Meteorologists Wonder If Mother Nature Will 'Play Nice' This Growing Season

May 18, 2016 01:00 PM
Corn Stalks

Weather is always on a farmer’s mind, but the potential shift  this year from the El Niño to La Niña weather pattern has intensified the conversation. For our last I-80 Planting Report, we talk with two meteorologists on their outlooks for the growing season and the possibility of a La Niña this year.

A farmer knows you can’t control the weather.

“I don’t let the weather get to me as much as I did 25 years ago when I was much, much younger,” says Defiance County, Ohio, farmer Keith Schroeder.

In that time, forecasting has changed as well, thanks to new tools and technologies. Right now,  AgDay Meteorologist Mike Hoffman is anticipating a warmer 90-day outlook for most of the country this summer. “That’s in the Northern, Central Plains, the entire Corn Belt, all the way through the northeastern part of the country with near-normal conditions in the Southeast and cooler than normal in West Texas and into the four corner region,” Hoffman predicts.

He says precipitation is much harder to forecast. “I’m not ready to say there will be a wide-spread drought or wet area. There will be pockets. There always are (places) that are dry or wet," Hoffman says. "Overall, we’re OK in the moisture category for most of the growing areas."

However, he’s anticipating a fairly active hurricane season in the Gulf of Mexico. “That’s a wild card that we can’t forecast right now. But I do think there could be hurricane hits in the Gulf of Mexico region during the late summer and into the fall,” Hoffman says.

What About La Niña?

Some weather watchers don't expect either El Niño or La Niña to have much of an impact on this year's growing season. 

Ryan Martin is a grain trader and Meteorologist for Hoosier Ag. Today. He says El Niño and La Niña won’t leave much of an impact this year.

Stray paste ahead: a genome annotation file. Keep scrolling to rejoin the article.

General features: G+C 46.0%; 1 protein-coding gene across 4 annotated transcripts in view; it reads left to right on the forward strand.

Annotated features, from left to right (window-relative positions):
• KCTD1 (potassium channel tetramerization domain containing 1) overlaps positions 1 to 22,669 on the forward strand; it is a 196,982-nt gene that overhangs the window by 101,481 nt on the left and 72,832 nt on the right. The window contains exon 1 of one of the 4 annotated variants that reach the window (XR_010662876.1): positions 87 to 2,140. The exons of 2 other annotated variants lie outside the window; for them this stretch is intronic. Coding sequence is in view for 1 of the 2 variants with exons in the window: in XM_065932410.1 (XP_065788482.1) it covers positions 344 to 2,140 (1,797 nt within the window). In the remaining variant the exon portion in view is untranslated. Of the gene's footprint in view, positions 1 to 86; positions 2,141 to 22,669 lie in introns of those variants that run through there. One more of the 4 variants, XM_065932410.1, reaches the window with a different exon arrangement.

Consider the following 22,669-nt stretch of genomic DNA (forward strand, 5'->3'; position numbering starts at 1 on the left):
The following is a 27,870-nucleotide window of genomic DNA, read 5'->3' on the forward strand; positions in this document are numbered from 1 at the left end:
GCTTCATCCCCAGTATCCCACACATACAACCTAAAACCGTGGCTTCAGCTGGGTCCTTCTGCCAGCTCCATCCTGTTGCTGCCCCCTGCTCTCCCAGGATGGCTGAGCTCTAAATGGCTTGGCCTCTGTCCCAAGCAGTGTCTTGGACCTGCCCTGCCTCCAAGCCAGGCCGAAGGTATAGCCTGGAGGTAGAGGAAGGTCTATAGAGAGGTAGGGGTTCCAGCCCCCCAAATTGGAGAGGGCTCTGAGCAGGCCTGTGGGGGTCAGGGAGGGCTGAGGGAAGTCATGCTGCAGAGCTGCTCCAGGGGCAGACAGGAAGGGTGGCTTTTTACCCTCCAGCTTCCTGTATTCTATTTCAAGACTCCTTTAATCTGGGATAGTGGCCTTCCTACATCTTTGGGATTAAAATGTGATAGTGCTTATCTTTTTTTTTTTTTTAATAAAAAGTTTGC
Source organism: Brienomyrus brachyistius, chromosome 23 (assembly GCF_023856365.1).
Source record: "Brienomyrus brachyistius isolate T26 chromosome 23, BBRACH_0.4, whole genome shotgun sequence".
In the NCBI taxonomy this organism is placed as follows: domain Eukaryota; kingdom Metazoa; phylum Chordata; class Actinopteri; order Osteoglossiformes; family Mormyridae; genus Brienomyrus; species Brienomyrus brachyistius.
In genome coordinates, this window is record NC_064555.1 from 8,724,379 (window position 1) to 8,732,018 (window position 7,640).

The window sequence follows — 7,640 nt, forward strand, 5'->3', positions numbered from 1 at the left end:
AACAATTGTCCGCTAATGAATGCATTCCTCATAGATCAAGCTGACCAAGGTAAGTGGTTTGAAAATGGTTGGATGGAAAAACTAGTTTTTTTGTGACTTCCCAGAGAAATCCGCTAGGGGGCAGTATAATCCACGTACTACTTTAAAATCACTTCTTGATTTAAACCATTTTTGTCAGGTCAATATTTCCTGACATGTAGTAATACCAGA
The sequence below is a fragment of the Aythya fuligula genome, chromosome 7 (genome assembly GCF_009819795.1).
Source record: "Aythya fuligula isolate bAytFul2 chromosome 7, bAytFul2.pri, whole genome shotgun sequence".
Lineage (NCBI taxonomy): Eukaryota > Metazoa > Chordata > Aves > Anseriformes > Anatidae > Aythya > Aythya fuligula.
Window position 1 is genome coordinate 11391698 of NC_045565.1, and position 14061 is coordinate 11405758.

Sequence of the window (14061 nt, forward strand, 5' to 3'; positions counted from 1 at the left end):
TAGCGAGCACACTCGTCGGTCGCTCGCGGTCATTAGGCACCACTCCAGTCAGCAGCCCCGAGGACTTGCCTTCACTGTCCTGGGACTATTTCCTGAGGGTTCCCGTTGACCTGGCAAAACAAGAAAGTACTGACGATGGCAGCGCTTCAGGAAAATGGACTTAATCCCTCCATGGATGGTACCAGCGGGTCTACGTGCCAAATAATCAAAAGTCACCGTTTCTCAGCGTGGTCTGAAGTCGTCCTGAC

“El Niño or La Niña, it’s not a major factor. It’s a buzz-word right now,” says Ryan Martin, a meteorologist with Hoosier AgToday and a grain trader with Louis Dreyfus Commodities.

Martin says the U.S. has experienced a strong El Niño transition to a strong La Niña, but he doesn’t think that is what is happening now.  Right, now the forecast shows a warmer, wetter trend, which is  generally not the sign of a strong La Niña to summer.

“If we do go to La Niña, I actually think it’s going to be a 2017 issue, not a 2016 issue. Why? That’s because we’re still in El Niño right now. Give it three months to ease back. If we go directly to a La Niña, that puts us at August. We’re done with this crop year for all practical purposes,” Martin explains.

Growing Season Weather 

He is anticipating problems in some pockets, though.He’s concerned with the western part of the Corn Belt and Plains producing below trendline yields because of above-normal temperatures and below-normal precipitation.

“I would be concerned about Nebraska, and part of the reason is ... lots of rain," Martin says. "The southern half of South Dakota could fall into that (too. ...  If I’m throwing up flags, I’m throwing up yellow for Iowa. Northwest Missouri comes in as well. The warmth there will offset precipitation we see."

But he's predicting above-trend production in Wisconsin and Minnesota. “If you’re looking for a garden spot this year, Minnesota is going to be it,” says Martin.

Martin anticipates near normal precipitation for Indiana. He says the state shouldn’t be too far from trend as long as the crop gets in the ground.

Illinois is the tough one. “Illinois is going to be the interesting state because it could go either way with dryness and warmth, but it’s not the entire state, so it could be interesting,” he explains.

Outside of the Corn Belt, Martin says the Southeast could be a little bit wetter. “I’m not too concerned with the chart temperatures, but the Southeast will be warmer than normal some-what,” says Martin.

Meanwhile, all farmers can do is manage the bottom line and prepare the best they can. “We will weather the storms and deal with whatever Mother Nature hands us,” says Schroeder.

Watch the AgDay story here:

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